Women listen to a talk about Ebola in a mosque in Goma DRC. Women listen to a talk about Ebola in a mosque in Goma DRC. Photo credit: Tommy Trenchard/CAFOD
Lessons not learnt? Faith leaders and faith-based organisations in the DRC Ebola response
by Bernard Balibuno, Emanuel Mbuna Badjonga and Howard Mollett March 2020

The response team did not understand how we live here. They arrived in villages in biohazard suits, looking like members of armed groups and frightening the population. Without explanation, they would demand to take the patient away…The team did not build a dialogue, taking into account local cultural values. In Butembo, the rumours were that the Ebola response teams were the origin of the outbreak, rather than the solution. Priests worked hard to change this false belief.

Monsignor Sikuli Paluku Melchisédech, Catholic Bishop of Beni-Butembo (September 2019)

Local faith-based organisations (FBOs) and faith leaders played important roles in the Ebola response in DRC. Unfortunately, however, the international and national response was slow to recognise their contribution. Funding and decision-making on the response centred on UN and host government leadership and scaling up the medical response, without adequate attention to community engagement. All this played out in a context of violent conflict between the central government, local political actors and armed groups in affected areas, which spread and shaped rumours about the virus and the response. As a consequence, opportunities to address the fears people had about Ebola and the response to it were missed. Backlash against the Ebola response grew and, tragically, lives were lost – both frontline aid workers and community members who did not receive the information and support they needed from sources they trusted. As such, the Ebola response in DRC illustrates wider challenges in efforts to localise humanitarian action and meaningfully engage communities in a crisis response.

The contribution of FBOs and faith leaders to the response

It is hard to overstate the importance of faith and the roles played by faith institutions across DRC; an estimated 60% of educational facilities are managed by faith groups, and Catholic health structures (‘Bureau Diocésain des auvres Médicales’) manage 40% of the health system. As a consequence, faith groups were involved in the Ebola response from the outset. Catholic health facilities reported cases of people dying from a sickness involving bleeding in Mabalako in May 2018, but a strike in the public health system meant that cases were officially registered only in July, with the formal crisis declaration coming in August.

Faith groups were involved in the Ebola response from the outset:

  • Preaching by example – for example, religious leaders played important roles in countering rumours and misinformation. Over 70 religious leaders had themselves publicly vaccinated in Mususa district to demonstrate by example that rumours against the vaccine were false. The Catholic bishops’ ‘Ebola Free Families Campaign’ mobilised grassroots women’s and youth groups in parishes to meet in neighbours’ homes and talk through misunderstandings surrounding Ebola, the vaccine and the wider response, as well as address the stigma faced by Ebola survivors. Muslim and Eglise de Reveil leaders undertook similar activities.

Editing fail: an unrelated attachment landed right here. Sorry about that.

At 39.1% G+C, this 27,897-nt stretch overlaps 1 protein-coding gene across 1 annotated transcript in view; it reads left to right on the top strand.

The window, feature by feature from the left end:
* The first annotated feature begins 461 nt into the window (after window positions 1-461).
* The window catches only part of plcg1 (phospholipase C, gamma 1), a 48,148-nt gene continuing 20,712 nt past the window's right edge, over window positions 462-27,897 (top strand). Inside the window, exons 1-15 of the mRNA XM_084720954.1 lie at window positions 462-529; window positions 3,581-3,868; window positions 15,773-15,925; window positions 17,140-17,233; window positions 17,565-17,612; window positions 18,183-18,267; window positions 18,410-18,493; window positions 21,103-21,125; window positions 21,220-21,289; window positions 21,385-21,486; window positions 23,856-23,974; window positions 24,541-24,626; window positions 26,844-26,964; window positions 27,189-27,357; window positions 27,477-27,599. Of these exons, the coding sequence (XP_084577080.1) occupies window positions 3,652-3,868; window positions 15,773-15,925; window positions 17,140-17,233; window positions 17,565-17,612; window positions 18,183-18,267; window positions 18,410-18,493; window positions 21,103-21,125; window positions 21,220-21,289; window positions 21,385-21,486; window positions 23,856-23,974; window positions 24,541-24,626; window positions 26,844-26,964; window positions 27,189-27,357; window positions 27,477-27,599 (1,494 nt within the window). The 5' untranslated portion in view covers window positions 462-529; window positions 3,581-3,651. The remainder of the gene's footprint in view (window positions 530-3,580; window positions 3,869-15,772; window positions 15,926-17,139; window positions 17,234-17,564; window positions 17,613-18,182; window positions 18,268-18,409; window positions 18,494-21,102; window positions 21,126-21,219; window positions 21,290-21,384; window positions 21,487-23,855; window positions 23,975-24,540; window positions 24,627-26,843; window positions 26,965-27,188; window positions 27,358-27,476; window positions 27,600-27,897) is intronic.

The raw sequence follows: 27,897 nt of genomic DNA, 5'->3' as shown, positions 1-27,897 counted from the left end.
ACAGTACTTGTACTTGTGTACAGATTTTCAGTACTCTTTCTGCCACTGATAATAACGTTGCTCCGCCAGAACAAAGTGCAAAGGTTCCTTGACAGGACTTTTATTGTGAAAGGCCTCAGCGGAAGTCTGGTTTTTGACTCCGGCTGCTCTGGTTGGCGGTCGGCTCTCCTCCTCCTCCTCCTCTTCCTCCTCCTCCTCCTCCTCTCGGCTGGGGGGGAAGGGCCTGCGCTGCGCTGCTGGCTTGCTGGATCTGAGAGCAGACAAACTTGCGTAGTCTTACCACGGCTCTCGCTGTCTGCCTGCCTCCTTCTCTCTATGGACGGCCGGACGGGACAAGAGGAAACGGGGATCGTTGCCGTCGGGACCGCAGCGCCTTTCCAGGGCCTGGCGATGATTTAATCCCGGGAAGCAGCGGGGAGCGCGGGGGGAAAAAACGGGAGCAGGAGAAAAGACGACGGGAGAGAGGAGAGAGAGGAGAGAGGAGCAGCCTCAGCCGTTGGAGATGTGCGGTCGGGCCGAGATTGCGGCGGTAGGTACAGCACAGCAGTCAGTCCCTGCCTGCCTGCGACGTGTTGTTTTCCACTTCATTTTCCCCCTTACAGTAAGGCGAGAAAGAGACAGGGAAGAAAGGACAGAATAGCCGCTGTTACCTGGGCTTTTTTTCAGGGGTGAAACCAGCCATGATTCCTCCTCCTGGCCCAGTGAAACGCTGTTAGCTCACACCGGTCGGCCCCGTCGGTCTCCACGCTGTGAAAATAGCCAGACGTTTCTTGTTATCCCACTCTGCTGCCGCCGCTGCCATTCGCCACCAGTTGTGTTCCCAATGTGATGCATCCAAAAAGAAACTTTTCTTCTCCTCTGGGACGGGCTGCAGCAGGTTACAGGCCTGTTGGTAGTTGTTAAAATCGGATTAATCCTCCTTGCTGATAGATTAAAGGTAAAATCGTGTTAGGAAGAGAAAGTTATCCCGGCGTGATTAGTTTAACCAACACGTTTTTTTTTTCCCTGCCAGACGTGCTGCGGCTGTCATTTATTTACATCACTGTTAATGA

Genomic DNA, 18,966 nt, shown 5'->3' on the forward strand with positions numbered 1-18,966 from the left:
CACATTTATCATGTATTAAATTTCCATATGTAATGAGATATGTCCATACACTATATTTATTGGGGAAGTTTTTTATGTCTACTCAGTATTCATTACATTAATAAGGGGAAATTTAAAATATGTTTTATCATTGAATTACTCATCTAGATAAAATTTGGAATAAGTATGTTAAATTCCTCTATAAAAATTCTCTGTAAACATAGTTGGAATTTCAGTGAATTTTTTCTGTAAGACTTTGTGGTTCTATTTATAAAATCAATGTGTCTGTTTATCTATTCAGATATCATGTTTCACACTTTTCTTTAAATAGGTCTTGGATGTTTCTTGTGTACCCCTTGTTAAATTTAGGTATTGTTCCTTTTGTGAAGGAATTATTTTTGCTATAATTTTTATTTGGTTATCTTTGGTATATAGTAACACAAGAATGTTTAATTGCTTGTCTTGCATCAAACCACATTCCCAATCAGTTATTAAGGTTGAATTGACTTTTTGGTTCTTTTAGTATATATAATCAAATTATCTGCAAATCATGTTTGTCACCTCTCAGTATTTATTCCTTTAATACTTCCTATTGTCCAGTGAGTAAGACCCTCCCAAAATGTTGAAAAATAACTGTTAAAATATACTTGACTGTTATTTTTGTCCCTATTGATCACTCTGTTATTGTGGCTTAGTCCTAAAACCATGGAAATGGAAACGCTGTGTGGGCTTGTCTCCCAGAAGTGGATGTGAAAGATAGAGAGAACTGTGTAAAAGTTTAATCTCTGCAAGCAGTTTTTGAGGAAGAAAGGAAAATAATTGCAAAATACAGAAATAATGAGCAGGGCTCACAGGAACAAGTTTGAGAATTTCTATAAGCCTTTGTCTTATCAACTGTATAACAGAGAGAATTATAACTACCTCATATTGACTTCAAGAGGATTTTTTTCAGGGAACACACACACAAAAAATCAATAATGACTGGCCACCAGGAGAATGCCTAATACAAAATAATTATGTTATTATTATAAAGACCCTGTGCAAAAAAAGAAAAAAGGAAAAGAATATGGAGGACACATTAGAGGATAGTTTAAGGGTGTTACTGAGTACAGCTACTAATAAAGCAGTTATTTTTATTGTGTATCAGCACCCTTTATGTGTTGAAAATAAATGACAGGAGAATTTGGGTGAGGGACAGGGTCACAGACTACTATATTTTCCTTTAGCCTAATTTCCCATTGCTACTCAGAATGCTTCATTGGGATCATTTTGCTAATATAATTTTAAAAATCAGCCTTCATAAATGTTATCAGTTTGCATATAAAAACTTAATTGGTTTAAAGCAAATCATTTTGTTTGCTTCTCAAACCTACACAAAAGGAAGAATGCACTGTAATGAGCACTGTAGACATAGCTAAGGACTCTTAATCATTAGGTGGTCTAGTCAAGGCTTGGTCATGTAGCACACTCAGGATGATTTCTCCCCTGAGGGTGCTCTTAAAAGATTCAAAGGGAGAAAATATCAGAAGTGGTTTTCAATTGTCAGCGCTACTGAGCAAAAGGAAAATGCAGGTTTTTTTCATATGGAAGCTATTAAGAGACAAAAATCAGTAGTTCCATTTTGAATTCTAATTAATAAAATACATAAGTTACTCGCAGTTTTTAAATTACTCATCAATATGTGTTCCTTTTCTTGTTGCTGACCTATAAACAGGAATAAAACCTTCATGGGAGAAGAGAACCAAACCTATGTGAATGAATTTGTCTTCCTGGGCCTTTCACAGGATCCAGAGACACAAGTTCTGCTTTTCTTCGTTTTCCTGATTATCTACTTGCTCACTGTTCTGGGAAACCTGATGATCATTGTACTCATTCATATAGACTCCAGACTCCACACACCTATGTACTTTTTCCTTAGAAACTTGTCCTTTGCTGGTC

• Modifying religious practices – behaviour change is a critical part of community engagement in an Ebola response. To that end, faith groups developed and disseminated guidance through parishes and other prayer structures on washing hands before distributing communion and after conducting offertory collections, ‘taking communion by hand, and no longer directly in the mouth’ and establishing chlorinated water points at places of worship. Priests were trained at diocese level, and passed this training on to parishes (Shirika) and community groups.
  • Religious institutions as centres for refuge and assistance – building on other basic forms of assistance provided at religious institutions, faith groups established reception areas and areas where people could be referred on to Ebola treatment facilities, provided hygiene facilities such as handwashing kits, supported monitoring of case contacts through food distribution and psychological assistance, and established early warning groups in schools.
  • Playing an intermediary role between the wider response and communities – as the backlash grew against the response by the government and international agencies, religious leaders played crucial intermediary and advocacy roles. Local communities resented the disparity between the international resources poured into addressing a health crisis with international ramifications, and the inadequate action taken to tackle national, regional and global drivers of the violence they face every day. Faith leaders have called on the government and international agencies to develop, implement and support community resilience plans to integrate recovery from Ebola alongside wider plans to address intersecting humanitarian, governance and conflict risks in affected areas. Local FBOs and religious leaders in those communities can contribute to work on conflict and governance issues, but efforts on this front must be based on a careful analysis of conflict dynamics, the risks faced by local faith actors and the various ways different actors – government, UN, INGO, FBO – are perceived by local communities and armed actors.

Challenges in engaging with the response

In every strategic meeting on the crisis, faith-based organisations were mentioned as one of the major actors in the response. Unfortunately, this point was made without faith actors actually being invited to those same meetings.

National FBO manager, Eastern DRC, February 2020